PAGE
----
We knew this day was coming. In the recent shareholder’s meeting in Helsinki, Finland; Nokia shareholders have shown displeasure on the company’s policy of focusing on a single platform, i.e. the relatively new Windows OS. In the meeting, many shareholders said that their patience was running thin and that the company should take some drastic measures like switching to another OS to get back in the smartphone race.
Back in 2011, when Nokia had announced their partnership with Microsoft, we expected it only to be a part of the big plan of the finnish Smartphone maker. However, we were quite surprised later on when Stephen Elop, the current CEO added that the company would only be focusing on the windows platform.
Although this year, the company has been making progress after a very bad 2012, the current quarterly reports are not that satisfying. Nokia managed to sell over 5.6 million units of Lumia smartphones this quarter up from the 4.4 million units sold last quarter, however even this growth is no match for the smartphone sales of the companies like Apple and Samsung. Lumia phones have not been able to capture the market like the android phones and clinging on to it might not be the best solution for their problems.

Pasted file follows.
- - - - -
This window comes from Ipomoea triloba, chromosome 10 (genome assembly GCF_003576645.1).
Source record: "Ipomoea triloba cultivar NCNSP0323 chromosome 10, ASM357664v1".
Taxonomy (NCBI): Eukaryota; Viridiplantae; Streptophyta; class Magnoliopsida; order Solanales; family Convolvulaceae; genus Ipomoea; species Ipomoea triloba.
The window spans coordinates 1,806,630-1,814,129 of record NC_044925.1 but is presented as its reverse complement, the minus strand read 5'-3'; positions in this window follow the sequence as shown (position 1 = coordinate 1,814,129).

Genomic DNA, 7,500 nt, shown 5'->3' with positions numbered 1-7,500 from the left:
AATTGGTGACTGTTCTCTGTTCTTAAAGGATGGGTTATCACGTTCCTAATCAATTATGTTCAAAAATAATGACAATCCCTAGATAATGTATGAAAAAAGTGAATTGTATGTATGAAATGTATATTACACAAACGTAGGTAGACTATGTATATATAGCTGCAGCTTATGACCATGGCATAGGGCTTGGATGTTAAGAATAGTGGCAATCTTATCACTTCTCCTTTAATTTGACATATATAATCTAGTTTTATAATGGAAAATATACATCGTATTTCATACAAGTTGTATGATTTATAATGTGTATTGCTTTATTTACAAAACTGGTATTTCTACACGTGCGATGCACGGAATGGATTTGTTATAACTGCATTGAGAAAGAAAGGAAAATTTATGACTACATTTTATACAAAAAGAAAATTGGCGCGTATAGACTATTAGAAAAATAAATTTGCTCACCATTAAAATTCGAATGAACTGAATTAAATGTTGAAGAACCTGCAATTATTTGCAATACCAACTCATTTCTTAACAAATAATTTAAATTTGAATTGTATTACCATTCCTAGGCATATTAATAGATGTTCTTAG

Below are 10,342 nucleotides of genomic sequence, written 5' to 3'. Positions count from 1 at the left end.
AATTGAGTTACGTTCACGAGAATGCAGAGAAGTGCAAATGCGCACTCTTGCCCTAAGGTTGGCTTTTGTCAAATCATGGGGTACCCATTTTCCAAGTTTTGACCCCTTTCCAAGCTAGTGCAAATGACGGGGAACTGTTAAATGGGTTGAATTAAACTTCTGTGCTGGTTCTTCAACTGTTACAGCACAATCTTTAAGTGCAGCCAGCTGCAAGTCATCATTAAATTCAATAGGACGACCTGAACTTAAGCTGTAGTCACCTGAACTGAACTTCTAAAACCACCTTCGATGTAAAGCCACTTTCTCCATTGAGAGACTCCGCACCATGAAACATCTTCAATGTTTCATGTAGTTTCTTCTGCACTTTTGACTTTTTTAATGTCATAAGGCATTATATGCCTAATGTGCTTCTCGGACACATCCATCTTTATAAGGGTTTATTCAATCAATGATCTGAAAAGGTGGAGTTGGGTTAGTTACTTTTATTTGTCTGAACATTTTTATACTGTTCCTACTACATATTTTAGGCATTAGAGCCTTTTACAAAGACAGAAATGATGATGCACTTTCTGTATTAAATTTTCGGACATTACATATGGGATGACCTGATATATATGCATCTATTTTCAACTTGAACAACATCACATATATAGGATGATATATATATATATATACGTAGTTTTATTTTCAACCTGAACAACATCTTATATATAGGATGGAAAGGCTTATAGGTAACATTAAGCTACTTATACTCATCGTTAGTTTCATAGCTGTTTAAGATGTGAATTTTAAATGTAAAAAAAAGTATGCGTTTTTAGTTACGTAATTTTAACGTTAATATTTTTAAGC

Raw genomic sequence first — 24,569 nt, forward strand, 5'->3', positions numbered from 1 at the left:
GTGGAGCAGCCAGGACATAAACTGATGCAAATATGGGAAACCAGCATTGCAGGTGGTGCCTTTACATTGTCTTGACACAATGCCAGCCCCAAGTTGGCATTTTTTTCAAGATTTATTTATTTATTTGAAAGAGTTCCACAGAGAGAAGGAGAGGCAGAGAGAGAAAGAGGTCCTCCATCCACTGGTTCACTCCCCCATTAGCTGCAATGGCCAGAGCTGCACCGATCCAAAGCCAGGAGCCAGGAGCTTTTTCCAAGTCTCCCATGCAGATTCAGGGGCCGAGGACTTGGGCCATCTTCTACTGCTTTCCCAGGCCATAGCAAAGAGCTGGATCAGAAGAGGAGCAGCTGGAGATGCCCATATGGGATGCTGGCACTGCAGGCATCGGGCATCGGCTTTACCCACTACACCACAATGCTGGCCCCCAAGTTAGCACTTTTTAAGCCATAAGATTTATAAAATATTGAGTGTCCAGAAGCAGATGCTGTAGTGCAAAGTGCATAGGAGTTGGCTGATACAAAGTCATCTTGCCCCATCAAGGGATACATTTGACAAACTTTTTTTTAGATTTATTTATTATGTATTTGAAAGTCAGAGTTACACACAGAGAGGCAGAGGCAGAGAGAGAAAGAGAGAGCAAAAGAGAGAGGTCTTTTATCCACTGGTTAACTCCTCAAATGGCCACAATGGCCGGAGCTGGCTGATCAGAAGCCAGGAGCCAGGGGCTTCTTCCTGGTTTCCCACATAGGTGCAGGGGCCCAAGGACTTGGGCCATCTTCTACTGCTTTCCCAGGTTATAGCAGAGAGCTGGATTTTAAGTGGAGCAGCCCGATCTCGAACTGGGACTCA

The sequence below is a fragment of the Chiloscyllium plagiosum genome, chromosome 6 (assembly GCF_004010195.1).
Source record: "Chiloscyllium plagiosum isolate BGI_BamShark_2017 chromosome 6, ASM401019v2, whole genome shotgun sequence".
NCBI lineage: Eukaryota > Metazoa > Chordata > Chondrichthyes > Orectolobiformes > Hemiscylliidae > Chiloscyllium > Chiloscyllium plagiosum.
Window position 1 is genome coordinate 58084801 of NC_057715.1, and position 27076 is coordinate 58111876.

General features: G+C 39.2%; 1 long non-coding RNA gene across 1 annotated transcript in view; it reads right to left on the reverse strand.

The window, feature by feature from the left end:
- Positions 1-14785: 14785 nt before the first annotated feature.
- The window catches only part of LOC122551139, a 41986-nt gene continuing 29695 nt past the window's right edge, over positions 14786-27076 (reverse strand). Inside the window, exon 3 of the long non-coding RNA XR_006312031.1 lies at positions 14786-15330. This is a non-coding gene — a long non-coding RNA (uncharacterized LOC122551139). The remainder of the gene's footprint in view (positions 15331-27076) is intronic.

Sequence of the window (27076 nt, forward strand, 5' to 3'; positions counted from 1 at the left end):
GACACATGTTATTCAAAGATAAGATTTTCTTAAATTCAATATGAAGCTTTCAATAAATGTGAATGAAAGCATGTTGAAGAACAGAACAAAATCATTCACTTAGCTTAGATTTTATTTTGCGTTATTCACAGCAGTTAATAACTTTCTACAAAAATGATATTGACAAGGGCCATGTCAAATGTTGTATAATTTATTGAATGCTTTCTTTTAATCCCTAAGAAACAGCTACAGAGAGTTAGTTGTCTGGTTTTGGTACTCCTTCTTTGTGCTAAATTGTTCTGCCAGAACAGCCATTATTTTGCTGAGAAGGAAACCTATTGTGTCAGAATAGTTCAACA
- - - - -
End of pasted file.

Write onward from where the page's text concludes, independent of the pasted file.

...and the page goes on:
“You’re a nice guy … and the leadership team is doing its best, but clearly, it’s not enough,” one shareholder, Hannu Virtanen, told Elop. “Are you aware that results are what matter? The road to hell is paved with good intentions. Please switch to another road,” he said.
Although investors are still keeping Nokia stocks hoping for the best, many institutional investors have already reduced their stake in the company. The company’s second largest shareholder, Finnish pension fund Ilmarinen, recently reduced their stake in the company by 27%.
However, Elop made it very clear to the shareholders that the company would stick to the present strategy making adjustments in due course and would continue to fight in the market with Lumia smartphones.
Now, we don’t really know where the company will end up with Microsoft’s windows platform especially when they are not the only ones in the market to supply windows devices. But we don’t think that Nokia would be able to pose a threat to its competitors like Samsung and Apple unless and until they come up with a completely new and innovative strategy.
So, do you think Nokia should change their strategy?